#GoDeeperLife: One Fine Day, We Decided to Start an Erotic Press

As we sat in that bed of ours, trying to come up with a name for our press, we’d only been dating one another for a matter of months.

“Why not?” I asked Jake, as we were sitting in bed one Saturday. “I mean, you’ve got oodles of editing and design experience, and I’ve been publishing sex writing for a while.”

Jake, who, by the way, looks wonderfully tousled post-sex, thought about what I was saying. “All right,” he said. “What would we call it?”

For a while, this was an issue.

We knew we felt that erotica and porn were genres we wanted to take seriously. Anais Nin’s Delta of Venus had pretty much saved my life when I was younger, and one of Jake’s heroes was Dennis Cooper, who wrote about taboo sex with courage and candor. Too often, I’d been asked at literary events, “So what do you write?” And my reply of, “Erotica and romance,” was rarely greeted without a smirk. But I didn’t find my reply the slightest bit funny. In response, I used to smile and shrug. But then, that got old. You see, neither Jake nor I saw why erotica and porn should be smirked at. We knew — as we always have — that erotica and porn, be they edgy and thought-provoking, cute and romantic, or gleefully pornographic, are worth taking seriously.

Our sexuality is deep.

Anyway, I digress.

As we sat in that bed of ours, trying to come up with a name for our press, we’d only been dating one another for a matter of months. We’d met while I was teaching a literary writing class, and Jake was one of the students. He made me feel warm inside, just looking at him. Even before he opened his mouth and proved that he really, really, really knew his stuff, I felt like I’d known him for years. But that’s how it was with Jake. Happiness at first sight. We just knew we were meant to be together.

And I think it was the same with Go Deeper.

A couple of weeks after we’d first started talking about launching a press, a fortune-teller at Mystic Moon in Provincetown gave me a tarot reading using ordinary playing cards. It was an extraordinarily accurate and detailed reading, and at the end, I was able to ask a few questions. “Should we start this erotic press we’ve been talking about?” I asked.

The psychic, who, appropriately, was dressed in gender-blending attire, turned over a few cards and said, “Oh, it’s going to be successful. Not huge like Penguin. But successful — and fun. And it’s going to mean a lot to people.”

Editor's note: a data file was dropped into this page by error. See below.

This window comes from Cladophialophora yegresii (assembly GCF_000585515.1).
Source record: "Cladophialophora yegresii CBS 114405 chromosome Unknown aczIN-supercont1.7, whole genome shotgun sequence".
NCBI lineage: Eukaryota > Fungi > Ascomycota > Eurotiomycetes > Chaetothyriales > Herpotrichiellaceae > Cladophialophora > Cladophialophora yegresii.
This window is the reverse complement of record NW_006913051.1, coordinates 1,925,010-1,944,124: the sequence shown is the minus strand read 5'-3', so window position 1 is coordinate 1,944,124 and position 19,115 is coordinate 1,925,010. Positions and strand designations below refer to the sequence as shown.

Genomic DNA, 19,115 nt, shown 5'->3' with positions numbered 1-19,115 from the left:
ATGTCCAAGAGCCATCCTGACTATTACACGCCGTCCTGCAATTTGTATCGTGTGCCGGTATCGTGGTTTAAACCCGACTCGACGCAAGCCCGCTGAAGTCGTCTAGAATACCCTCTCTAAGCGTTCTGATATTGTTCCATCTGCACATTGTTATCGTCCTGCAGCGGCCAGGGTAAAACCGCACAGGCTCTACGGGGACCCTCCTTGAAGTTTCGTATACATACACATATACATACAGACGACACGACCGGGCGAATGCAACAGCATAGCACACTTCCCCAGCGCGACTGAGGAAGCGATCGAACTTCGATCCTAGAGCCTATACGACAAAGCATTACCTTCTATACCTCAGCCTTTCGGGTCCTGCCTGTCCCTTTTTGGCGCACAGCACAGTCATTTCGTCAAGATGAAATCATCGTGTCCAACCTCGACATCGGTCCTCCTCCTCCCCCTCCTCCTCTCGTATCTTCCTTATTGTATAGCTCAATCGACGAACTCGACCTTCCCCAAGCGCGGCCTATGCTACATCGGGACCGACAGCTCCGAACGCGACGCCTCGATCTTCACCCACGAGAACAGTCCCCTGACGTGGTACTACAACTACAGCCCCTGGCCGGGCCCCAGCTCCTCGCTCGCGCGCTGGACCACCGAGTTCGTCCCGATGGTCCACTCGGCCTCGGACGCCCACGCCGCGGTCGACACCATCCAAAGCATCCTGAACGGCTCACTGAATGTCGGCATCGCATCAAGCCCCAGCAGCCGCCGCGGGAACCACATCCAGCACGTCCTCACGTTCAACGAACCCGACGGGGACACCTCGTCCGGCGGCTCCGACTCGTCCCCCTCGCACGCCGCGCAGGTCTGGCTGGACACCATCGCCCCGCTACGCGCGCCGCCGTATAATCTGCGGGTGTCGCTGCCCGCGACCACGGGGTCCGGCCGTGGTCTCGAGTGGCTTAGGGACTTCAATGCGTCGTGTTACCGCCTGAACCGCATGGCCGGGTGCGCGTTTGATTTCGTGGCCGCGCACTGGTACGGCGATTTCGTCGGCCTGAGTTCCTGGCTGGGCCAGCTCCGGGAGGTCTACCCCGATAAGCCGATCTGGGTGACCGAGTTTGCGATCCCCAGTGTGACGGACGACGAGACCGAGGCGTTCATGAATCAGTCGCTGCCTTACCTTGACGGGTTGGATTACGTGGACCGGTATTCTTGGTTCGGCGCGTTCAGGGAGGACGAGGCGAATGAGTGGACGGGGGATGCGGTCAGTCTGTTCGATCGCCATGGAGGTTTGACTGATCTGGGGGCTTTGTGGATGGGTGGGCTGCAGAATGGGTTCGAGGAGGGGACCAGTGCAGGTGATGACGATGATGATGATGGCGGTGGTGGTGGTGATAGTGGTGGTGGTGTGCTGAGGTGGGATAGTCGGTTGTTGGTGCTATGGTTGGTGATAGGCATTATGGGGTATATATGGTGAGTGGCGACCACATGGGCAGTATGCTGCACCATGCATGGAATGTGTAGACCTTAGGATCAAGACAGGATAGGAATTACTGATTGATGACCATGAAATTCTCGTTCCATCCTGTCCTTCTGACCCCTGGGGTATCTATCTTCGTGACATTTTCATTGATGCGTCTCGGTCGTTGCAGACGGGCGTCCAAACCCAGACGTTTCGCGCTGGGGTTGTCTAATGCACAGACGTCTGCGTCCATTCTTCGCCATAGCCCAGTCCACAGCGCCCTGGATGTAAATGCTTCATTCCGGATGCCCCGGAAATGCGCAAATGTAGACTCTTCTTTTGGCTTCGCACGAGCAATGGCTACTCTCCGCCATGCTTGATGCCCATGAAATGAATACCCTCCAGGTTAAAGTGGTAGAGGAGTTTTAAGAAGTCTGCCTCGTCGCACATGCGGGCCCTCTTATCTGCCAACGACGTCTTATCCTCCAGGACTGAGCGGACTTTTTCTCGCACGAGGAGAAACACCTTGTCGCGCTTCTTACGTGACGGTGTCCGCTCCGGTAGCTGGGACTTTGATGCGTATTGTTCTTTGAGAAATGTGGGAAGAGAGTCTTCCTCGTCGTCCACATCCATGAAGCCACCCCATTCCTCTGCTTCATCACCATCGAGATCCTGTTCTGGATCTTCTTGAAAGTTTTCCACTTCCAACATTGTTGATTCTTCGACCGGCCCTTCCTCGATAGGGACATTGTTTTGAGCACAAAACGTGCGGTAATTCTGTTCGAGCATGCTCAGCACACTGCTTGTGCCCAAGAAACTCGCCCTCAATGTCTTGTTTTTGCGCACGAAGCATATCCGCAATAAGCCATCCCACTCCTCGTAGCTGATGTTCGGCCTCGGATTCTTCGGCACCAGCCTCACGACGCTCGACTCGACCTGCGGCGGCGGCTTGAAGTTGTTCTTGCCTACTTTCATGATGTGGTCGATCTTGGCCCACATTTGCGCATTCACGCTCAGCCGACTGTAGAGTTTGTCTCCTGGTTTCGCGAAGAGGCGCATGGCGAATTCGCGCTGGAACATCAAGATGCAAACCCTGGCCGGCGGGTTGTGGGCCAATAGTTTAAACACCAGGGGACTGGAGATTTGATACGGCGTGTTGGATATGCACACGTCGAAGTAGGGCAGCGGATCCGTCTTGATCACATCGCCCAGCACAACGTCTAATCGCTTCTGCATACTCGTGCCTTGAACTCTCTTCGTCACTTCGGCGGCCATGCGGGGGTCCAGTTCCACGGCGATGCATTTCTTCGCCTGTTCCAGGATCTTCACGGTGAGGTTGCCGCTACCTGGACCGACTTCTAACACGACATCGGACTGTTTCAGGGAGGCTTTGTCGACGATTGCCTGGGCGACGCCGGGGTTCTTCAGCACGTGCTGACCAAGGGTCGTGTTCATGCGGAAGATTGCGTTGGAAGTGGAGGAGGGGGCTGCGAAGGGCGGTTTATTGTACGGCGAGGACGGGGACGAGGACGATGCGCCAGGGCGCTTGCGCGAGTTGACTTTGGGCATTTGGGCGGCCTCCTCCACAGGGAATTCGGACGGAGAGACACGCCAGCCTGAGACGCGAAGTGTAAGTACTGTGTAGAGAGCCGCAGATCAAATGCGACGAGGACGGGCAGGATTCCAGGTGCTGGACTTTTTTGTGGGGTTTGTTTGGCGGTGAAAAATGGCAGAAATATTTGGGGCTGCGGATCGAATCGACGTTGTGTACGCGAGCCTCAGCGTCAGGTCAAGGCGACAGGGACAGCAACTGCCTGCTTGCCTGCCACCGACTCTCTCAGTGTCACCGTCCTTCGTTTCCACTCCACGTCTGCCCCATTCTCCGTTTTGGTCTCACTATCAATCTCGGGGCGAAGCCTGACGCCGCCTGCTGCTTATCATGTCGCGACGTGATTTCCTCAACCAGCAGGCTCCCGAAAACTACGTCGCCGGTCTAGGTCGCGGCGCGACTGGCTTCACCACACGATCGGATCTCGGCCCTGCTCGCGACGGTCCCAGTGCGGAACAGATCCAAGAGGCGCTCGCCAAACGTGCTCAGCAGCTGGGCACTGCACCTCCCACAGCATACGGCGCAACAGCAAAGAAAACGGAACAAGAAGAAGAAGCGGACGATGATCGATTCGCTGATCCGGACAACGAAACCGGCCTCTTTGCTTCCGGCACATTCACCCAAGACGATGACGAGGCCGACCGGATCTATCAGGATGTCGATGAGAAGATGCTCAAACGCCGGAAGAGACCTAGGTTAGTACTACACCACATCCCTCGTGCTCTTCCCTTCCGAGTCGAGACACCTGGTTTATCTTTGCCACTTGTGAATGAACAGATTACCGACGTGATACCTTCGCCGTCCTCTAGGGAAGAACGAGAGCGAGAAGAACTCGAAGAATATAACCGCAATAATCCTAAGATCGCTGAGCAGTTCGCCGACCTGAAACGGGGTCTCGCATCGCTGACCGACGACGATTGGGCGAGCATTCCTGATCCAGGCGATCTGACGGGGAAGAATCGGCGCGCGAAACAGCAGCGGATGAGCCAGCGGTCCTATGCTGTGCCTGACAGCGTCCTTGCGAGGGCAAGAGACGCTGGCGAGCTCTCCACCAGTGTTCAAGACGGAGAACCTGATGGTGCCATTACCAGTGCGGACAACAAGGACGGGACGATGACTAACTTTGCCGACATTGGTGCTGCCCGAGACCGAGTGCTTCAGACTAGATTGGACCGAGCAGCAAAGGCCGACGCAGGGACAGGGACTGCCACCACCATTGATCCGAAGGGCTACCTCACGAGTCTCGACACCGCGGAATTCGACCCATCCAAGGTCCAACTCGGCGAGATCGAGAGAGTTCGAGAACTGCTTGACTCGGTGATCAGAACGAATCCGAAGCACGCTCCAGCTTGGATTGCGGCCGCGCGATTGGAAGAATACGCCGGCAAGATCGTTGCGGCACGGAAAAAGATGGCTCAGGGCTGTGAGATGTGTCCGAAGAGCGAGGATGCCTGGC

The psychic, who, appropriately, was dressed in gender-blending attire, turned over a few cards and said, “Oh, it’s going to be successful. Not huge like Penguin. But successful — and fun. And it’s going to mean a lot to people.”

Then, when I asked about a difficult relative, he pulled the “bitch card.”

But again, I digress.

So. We launched. We published an anthology called Femme Fatale: Erotic Tales of Dangerous Women, in which the majority of authors weren’t new to writing, but were knew to publishing erotica. That anthology did well, especially considering it was our first. We didn’t even realize at the time that we’d published a book most erotic presses would never even consider, due to its sex-and-murder vibe. Witness that the super-smart and wonderful Ella Dawson reviewed it, saying, “I’ll be blunt. This anthology fucked me up.”

I guess we were born to break rules.

We grappled for a while, even after we’d launched, to work out who we were exactly. We used the word “transformational” for a while to describe what we were doing, but it proved a little misleading — our published works didn’t have to transform anything. They just needed to be believed in. We had a hell of a lot to learn, not only about publishing erotica, but also about the politics of sex and gender. (I recently had to redraft my story in Femme Fatale because of a snafu I’d made in my treatment of a character’s gender and genitals. Sometimes, the lessons become clear just through living.) Jake wasn’t yet out as transgender, and I hadn’t yet healed from the dissociation I’d started to experience when I was a child. But one thing we did learn was that we’d always be learning. I don’t think you can aim to publish inclusive erotica without making mistakes.

But one thing we did learn was that we’d always be learning. I don’t think you can aim to publish inclusive erotica without making mistakes.

You just have to learn from them.

In the weeks, months, and years that followed our idea of starting a press, we’d learned that we were very different to the majority of other publishers: We weren’t only publishing taboo work — we also adored it, and felt it played a vital societal role. We were — and always will be — passionately anti-censorship. We were open in our definitions of erotica and porn. We wanted to be edgy. We wanted to rebel. We wanted to be queer and open to all sexualities. We wanted to publish work that shattered boundaries and made political statements just by being out there.

We wanted the dialogue around erotica and porn to go deeper and deeper, to never stop teaching us, to never stop exploding. Perhaps that’s why I called an erotic writing class I’d taught one Saturday, “Go Deeper, Baby: Writing Meaningful Erotica.” The class started with a discussion of what “meaningful” means for each of us when we write about sex and sexuality.

“What about Go Deeper Press?” said Jake one day, when we were sitting in his living room, brainstorming names.

I paused for a moment. Go Deeper.

“You know,” I said, “I think I like it.”

–Lana Fox & Jacob Louder

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